I started piecing my way through the troubleshooting diagrams. No clogs indicated. Go to Mechanics Diagnostics, Volume Three. I picked up the next binder of pages and started flipping. "Anyway, you've got a bad frame of reference. We aren't exactly a bunch of Nobel Prize winners here." I glanced up at Suze's office. "Smart people don't work in dumps like this." Suze was scowling down at me again. I gave her the universal salute. "You see?"

Chee shrugged. "I dunno. I tried reading that manual about twenty times on the john, and it still doesn't make any sense to me. If you weren't around, half the city would be swimming in shit right now."

Another flasher winked on the console: amber, amber, red.… It stayed red.

"In a couple minutes they're going to be swimming in a lot worse than that. Believe me, buddy, there's lots worse things than shit. Mercati showed me a list once, before he retired. All the things that run through here that the pumps are supposed to clean: polychlorinated biphenyls, bisphenyl-A, estrogen, phlalates, PCBs, heptachlor.…"

"I got a Super Clean sticker for all that stuff." He lifted his shirt and showed me the one he had stuck to his skin, right below his rib cage. A yellow smiley face sticker a little like the kind I used to get from my grandpa when he was feeling generous. It said SUPER CLEAN on the smiley's forehead.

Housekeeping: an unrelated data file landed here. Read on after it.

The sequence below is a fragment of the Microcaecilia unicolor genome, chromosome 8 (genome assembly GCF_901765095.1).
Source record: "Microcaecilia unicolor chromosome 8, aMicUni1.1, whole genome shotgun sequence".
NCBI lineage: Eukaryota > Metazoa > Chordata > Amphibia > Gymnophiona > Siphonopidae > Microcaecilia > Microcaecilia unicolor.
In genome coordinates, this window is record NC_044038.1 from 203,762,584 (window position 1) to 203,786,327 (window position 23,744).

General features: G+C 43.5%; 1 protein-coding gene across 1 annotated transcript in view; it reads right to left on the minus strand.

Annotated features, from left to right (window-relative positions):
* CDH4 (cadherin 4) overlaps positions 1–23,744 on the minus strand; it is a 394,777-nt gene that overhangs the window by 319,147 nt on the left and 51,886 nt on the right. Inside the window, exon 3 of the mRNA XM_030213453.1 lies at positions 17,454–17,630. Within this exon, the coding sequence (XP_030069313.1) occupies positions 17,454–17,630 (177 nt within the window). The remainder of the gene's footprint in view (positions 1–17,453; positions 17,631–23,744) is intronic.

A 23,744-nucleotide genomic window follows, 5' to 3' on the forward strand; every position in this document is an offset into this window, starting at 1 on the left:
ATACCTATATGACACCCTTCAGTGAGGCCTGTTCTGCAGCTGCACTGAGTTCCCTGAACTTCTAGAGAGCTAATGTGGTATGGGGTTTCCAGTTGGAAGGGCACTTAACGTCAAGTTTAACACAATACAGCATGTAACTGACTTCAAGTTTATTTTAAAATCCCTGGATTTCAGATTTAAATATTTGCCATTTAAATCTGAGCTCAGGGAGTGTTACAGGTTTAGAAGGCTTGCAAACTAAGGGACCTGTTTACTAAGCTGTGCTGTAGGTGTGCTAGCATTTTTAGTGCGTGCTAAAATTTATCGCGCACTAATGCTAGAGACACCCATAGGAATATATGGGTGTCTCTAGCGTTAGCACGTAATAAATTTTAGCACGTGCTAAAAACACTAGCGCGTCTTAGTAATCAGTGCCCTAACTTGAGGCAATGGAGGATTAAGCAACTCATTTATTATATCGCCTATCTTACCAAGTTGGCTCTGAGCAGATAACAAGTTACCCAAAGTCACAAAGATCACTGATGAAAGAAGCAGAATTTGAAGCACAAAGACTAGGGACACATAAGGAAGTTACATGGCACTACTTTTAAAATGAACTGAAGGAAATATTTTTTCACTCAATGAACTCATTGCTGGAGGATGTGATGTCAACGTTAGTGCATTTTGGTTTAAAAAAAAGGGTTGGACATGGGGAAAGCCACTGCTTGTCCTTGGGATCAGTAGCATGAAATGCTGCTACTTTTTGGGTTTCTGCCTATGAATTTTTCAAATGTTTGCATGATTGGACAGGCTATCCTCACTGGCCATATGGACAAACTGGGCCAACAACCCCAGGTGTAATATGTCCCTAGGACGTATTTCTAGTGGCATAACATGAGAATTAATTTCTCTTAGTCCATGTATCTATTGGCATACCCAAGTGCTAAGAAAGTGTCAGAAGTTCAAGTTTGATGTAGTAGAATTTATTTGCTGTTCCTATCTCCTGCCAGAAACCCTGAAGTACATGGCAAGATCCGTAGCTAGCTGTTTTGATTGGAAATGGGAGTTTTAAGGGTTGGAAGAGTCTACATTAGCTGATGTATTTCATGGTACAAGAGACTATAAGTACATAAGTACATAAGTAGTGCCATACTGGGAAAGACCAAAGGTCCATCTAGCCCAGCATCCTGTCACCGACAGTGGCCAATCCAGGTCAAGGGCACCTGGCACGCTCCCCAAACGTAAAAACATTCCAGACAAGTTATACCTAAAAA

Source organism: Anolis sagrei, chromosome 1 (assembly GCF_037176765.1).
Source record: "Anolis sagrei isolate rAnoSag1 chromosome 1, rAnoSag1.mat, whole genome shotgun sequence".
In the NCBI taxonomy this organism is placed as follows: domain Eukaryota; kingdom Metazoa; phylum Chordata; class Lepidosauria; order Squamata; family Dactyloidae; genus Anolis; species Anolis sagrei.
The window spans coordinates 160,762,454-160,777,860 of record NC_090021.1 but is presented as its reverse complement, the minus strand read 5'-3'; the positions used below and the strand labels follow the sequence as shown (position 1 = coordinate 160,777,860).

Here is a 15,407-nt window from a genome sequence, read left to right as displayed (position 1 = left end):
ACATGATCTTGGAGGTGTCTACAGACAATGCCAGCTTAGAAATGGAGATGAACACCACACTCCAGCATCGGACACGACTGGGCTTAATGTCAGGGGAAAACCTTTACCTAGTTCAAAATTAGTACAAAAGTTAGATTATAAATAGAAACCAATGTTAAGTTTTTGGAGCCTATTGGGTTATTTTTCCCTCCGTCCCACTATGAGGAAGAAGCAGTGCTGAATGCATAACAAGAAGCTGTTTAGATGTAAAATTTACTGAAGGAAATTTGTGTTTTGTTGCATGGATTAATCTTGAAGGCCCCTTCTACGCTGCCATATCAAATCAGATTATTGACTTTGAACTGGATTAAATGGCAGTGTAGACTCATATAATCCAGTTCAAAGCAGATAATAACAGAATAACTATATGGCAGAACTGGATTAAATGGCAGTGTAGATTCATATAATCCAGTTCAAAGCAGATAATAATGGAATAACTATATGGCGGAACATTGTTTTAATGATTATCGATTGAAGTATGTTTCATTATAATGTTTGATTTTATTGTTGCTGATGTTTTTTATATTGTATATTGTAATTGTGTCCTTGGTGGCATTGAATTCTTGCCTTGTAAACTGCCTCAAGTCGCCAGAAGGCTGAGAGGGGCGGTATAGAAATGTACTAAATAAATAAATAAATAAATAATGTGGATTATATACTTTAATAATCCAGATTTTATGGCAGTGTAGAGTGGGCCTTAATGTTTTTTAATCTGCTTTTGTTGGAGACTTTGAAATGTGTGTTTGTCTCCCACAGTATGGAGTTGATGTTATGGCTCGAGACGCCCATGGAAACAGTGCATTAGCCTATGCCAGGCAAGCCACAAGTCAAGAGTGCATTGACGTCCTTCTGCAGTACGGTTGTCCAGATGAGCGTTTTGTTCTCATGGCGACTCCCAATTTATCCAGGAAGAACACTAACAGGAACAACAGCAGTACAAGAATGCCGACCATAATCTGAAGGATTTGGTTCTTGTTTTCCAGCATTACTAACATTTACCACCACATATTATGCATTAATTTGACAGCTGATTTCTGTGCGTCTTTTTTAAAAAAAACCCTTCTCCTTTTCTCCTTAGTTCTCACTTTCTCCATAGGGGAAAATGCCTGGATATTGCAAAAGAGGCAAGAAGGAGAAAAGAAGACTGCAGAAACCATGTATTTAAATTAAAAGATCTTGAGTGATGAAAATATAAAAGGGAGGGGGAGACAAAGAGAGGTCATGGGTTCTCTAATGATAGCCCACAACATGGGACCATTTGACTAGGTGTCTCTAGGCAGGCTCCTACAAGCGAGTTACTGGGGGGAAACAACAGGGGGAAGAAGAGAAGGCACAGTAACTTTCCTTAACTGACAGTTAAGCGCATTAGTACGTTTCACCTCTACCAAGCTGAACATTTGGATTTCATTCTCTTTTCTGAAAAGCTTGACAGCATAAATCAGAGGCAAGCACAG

"You buy those?"

"Sure. Seven bucks for seven. I get 'em every week. I can drink the water straight, now. I'd even drink out of the Hudson." He started scratching his skull again.

I watched him scratch for a second, remembering how zit girl Nora had tried to sell some to Maria before they went swimming. "Well, I'm glad it's working for you." I turned and started keying restart sequences for the pumps. "Now let's see if we can get this sucker started up, and keep all the neighbors who don't buy stickers from having a pack of trogs. Get ready to pull a reboot on my say-so."

Chee went over to clear the data lines and put his hands on the restart levers. "I don't know what difference it makes. I went through the park the other day and you know what I saw? A mama trog and five little baby trogs. What good does it do to keep trogs from getting born to good folks, when you got those ones down in the park making whole litters?"

I looked over at Chee to say something back, but he kind of had a point. The reboot sequences completed and Pump Six's indicators showed primed. "Three…two…one.… Primed full," I said. "Go. Go. Go."

Chee threw his levers and the consoles cleared green and somewhere deep down below us, sewage started pumping again.


Our Readers Respond

From: Carl Kennedy:
    This may be the most depressing, demoralizing bit of writing in the history of the English language. Of course now I have to go buy the damn book. Long Live the Idiocracy.